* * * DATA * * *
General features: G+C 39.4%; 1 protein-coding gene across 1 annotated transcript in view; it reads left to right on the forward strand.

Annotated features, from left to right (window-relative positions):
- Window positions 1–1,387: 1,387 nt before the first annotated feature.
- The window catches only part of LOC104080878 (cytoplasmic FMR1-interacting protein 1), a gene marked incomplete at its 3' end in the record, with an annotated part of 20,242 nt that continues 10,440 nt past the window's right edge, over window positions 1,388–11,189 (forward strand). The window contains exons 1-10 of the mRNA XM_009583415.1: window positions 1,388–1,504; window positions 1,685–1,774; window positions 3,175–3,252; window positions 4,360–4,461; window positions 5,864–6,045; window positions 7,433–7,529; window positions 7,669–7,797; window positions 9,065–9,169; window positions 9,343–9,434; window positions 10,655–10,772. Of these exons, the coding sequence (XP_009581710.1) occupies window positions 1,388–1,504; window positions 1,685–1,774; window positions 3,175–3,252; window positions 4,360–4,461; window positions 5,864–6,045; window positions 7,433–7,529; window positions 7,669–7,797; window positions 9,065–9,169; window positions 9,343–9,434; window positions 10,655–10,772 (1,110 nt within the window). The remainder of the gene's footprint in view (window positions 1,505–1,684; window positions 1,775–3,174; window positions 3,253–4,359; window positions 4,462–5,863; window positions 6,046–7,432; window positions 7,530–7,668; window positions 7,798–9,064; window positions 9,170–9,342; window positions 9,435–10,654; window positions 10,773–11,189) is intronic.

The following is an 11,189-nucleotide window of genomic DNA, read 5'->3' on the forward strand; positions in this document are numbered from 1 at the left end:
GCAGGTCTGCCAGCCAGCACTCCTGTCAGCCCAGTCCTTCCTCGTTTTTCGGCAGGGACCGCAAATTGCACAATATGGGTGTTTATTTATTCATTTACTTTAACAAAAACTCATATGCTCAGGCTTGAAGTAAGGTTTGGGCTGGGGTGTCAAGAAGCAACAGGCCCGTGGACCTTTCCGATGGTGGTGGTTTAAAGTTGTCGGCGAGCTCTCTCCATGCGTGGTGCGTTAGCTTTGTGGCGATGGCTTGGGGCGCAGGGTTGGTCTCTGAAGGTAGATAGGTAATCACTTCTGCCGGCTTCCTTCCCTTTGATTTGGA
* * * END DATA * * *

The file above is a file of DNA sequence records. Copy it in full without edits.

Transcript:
General features: G+C 39.4%; 1 protein-coding gene across 1 annotated transcript in view; it reads left to right on the forward strand.

Annotated features, from left to right (window-relative positions):
- Window positions 1–1,387: 1,387 nt before the first annotated feature.
- The window catches only part of LOC104080878 (cytoplasmic FMR1-interacting protein 1), a gene marked incomplete at its 3' end in the record, with an annotated part of 20,242 nt that continues 10,440 nt past the window's right edge, over window positions 1,388–11,189 (forward strand). The window contains exons 1-10 of the mRNA XM_009583415.1: window positions 1,388–1,504; window positions 1,685–1,774; window positions 3,175–3,252; window positions 4,360–4,461; window positions 5,864–6,045; window positions 7,433–7,529; window positions 7,669–7,797; window positions 9,065–9,169; window positions 9,343–9,434; window positions 10,655–10,772. Of these exons, the coding sequence (XP_009581710.1) occupies window positions 1,388–1,504; window positions 1,685–1,774; window positions 3,175–3,252; window positions 4,360–4,461; window positions 5,864–6,045; window positions 7,433–7,529; window positions 7,669–7,797; window positions 9,065–9,169; window positions 9,343–9,434; window positions 10,655–10,772 (1,110 nt within the window). The remainder of the gene's footprint in view (window positions 1,505–1,684; window positions 1,775–3,174; window positions 3,253–4,359; window positions 4,462–5,863; window positions 6,046–7,432; window positions 7,530–7,668; window positions 7,798–9,064; window positions 9,170–9,342; window positions 9,435–10,654; window positions 10,773–11,189) is intronic.

The following is an 11,189-nucleotide window of genomic DNA, read 5'->3' on the forward strand; positions in this document are numbered from 1 at the left end:
GCAGGTCTGCCAGCCAGCACTCCTGTCAGCCCAGTCCTTCCTCGTTTTTCGGCAGGGACCGCAAATTGCACAATATGGGTGTTTATTTATTCATTTACTTTAACAAAAACTCATATGCTCAGGCTTGAAGTAAGGTTTGGGCTGGGGTGTCAAGAAGCAACAGGCCCGTGGACCTTTCCGATGGTGGTGGTTTAAAGTTGTCGGCGAGCTCTCTCCATGCGTGGTGCGTTAGCTTTGTGGCGATGGCTTGGGGCGCAGGGTTGGTCTCTGAAGGTAGATAGGTAATCACTTCTGCCGGCTTCCTTCCCTTTGATTTGGA